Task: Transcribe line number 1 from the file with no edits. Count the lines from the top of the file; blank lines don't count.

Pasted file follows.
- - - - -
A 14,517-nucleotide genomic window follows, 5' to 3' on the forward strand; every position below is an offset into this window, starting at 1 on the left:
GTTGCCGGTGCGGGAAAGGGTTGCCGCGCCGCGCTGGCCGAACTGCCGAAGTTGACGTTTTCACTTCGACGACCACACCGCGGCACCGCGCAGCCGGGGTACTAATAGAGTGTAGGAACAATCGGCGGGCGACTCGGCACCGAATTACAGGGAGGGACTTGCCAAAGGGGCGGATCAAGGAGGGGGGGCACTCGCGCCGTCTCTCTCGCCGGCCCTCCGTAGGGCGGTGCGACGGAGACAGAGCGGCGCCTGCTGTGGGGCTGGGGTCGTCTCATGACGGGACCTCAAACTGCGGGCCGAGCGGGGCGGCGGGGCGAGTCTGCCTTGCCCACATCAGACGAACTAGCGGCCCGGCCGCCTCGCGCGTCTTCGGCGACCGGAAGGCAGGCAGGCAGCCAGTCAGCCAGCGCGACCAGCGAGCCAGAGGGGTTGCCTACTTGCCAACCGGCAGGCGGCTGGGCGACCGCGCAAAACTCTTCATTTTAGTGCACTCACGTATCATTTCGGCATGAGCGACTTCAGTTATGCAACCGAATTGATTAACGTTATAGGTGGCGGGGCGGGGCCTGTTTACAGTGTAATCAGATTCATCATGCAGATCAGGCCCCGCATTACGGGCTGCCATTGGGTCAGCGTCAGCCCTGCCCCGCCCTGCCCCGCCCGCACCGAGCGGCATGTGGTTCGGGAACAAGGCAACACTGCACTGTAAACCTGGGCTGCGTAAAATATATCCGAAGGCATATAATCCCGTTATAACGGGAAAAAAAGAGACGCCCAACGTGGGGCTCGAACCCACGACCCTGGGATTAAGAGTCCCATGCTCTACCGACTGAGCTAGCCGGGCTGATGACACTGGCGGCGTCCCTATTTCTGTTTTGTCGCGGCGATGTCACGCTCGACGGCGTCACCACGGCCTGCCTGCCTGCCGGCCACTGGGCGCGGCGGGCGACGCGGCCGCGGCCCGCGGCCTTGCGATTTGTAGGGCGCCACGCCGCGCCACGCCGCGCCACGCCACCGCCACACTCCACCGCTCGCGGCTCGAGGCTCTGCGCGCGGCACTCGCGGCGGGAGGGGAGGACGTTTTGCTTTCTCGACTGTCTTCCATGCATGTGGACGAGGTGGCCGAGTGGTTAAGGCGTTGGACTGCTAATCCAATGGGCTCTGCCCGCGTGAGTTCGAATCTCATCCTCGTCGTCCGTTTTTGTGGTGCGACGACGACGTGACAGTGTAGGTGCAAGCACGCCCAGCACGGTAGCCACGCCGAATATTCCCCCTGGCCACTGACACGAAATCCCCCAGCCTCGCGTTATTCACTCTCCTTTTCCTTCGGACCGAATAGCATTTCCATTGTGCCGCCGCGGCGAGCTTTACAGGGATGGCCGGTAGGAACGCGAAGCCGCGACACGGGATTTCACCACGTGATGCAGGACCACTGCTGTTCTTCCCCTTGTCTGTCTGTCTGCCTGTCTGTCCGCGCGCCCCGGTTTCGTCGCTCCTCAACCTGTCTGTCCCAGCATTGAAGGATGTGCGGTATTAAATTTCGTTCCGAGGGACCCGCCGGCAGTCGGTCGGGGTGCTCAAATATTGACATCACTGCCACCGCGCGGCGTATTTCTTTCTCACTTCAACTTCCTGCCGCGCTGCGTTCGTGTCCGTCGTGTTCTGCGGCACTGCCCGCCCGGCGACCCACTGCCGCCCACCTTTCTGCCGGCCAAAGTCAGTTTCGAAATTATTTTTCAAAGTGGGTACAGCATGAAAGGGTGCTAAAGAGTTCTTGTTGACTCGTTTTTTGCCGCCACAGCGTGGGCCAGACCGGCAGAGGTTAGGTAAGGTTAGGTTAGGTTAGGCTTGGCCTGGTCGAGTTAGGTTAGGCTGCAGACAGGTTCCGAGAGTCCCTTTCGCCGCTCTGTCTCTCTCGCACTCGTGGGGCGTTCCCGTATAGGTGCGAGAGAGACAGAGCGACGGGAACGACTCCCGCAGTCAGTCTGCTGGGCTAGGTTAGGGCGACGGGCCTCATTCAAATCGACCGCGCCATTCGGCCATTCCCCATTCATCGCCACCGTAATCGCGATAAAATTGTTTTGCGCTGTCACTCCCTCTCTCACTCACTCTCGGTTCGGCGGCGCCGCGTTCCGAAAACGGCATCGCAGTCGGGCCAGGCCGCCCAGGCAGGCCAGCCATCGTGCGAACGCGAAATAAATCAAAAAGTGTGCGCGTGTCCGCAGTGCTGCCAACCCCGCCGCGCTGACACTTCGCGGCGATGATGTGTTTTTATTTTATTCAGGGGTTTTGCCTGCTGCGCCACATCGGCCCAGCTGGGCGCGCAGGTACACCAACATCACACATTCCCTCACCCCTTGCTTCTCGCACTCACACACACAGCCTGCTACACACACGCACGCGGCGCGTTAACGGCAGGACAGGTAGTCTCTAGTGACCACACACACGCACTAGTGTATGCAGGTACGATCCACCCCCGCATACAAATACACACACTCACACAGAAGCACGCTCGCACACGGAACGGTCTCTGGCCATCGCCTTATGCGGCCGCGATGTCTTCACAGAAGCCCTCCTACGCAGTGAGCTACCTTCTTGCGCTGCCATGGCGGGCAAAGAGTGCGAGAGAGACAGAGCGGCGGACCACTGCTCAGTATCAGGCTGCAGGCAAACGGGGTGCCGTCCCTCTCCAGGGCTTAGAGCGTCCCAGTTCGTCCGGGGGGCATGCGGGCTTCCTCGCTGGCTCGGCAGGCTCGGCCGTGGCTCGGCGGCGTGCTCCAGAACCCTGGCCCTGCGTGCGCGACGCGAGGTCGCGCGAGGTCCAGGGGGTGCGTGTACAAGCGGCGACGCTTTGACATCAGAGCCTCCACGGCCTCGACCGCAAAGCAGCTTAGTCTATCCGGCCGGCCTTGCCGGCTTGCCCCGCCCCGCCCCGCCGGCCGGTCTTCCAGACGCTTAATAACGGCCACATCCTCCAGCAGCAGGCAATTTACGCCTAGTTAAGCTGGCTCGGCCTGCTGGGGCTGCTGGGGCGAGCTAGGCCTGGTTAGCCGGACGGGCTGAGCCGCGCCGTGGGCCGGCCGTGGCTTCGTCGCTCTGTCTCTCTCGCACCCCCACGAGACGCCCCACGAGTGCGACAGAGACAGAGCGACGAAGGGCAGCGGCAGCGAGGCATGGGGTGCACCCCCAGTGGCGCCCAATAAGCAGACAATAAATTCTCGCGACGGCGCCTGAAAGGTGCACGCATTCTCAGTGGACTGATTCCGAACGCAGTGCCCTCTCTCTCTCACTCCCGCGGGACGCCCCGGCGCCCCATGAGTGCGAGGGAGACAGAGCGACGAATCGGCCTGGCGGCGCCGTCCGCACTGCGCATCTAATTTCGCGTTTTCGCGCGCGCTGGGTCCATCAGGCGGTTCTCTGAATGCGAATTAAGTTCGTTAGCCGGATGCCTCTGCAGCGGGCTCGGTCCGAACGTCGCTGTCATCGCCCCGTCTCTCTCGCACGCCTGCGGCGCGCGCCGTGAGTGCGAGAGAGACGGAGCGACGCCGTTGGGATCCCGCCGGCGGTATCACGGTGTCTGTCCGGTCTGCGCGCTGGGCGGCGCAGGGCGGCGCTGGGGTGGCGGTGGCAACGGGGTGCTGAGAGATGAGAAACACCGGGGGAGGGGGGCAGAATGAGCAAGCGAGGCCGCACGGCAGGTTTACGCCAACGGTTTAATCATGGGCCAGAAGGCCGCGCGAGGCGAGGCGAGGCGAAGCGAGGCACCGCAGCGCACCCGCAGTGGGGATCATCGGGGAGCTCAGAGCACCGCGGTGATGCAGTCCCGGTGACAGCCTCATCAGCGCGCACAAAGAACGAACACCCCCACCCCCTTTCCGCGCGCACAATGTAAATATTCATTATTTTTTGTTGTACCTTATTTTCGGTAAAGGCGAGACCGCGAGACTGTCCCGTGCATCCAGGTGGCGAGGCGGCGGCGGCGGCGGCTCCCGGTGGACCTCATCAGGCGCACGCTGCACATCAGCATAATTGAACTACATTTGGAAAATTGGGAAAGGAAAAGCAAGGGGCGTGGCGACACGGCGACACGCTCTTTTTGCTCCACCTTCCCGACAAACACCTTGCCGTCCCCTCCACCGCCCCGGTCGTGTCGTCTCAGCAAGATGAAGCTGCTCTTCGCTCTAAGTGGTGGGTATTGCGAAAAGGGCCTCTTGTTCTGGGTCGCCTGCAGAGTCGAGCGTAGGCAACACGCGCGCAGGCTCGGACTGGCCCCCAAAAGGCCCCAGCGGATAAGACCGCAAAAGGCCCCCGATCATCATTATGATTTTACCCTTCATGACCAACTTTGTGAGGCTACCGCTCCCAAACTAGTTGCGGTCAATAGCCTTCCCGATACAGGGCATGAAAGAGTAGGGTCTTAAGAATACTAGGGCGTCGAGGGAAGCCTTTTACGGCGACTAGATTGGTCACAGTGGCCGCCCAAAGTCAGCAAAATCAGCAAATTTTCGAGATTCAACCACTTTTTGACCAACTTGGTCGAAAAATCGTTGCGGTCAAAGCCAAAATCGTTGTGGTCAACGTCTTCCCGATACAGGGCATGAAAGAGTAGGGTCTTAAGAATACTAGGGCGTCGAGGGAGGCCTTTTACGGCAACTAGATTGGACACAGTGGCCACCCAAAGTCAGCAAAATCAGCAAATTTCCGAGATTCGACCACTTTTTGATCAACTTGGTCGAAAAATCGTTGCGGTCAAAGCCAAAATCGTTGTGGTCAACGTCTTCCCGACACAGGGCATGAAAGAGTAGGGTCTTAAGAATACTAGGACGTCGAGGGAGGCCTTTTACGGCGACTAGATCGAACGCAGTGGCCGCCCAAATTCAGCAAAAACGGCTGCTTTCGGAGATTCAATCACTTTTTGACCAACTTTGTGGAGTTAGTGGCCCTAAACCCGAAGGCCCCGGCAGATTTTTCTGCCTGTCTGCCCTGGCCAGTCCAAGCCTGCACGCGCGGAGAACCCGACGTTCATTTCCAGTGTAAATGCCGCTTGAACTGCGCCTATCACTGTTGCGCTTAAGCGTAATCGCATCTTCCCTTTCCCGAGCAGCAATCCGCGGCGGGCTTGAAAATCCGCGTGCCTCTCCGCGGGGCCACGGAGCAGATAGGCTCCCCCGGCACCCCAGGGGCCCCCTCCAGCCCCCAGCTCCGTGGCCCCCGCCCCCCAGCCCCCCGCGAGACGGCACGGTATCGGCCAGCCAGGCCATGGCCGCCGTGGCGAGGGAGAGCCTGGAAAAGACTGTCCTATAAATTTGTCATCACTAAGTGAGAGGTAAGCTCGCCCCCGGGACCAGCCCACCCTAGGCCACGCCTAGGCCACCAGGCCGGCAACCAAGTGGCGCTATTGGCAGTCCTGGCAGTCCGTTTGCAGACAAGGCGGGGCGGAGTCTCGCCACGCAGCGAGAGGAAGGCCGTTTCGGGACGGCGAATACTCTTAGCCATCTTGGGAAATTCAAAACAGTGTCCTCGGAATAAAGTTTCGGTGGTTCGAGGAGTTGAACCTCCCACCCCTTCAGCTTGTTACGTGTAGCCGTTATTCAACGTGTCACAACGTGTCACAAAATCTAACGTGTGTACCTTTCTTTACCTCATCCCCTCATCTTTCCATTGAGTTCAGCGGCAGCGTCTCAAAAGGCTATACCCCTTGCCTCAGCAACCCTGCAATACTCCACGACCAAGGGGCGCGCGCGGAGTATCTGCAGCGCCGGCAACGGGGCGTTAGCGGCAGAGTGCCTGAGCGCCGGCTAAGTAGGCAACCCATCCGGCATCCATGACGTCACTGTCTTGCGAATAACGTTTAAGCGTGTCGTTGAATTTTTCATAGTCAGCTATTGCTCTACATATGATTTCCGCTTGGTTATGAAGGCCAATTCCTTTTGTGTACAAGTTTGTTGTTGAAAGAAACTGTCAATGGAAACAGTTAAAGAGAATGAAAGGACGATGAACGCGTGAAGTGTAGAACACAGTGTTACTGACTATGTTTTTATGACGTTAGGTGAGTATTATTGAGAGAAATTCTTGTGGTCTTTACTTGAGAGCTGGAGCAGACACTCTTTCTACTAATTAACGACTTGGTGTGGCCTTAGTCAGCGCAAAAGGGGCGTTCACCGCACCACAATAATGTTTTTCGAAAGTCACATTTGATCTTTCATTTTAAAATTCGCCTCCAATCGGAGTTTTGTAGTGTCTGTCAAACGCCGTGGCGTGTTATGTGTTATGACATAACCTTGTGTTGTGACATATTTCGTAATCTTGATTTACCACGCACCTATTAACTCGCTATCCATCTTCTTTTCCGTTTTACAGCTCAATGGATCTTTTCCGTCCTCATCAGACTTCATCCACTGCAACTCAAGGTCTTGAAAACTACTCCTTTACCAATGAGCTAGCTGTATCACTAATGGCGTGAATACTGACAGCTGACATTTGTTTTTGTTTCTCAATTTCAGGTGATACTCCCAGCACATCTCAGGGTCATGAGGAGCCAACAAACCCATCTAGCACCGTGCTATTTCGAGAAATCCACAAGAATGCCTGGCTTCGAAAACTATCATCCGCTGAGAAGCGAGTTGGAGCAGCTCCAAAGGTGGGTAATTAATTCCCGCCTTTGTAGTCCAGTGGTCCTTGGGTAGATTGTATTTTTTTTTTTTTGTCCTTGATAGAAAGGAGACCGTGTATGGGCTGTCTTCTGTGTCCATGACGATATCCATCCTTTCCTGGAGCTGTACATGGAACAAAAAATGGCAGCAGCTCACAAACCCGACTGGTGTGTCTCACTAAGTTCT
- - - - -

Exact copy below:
A 14,517-nucleotide genomic window follows, 5' to 3' on the forward strand; every position below is an offset into this window, starting at 1 on the left: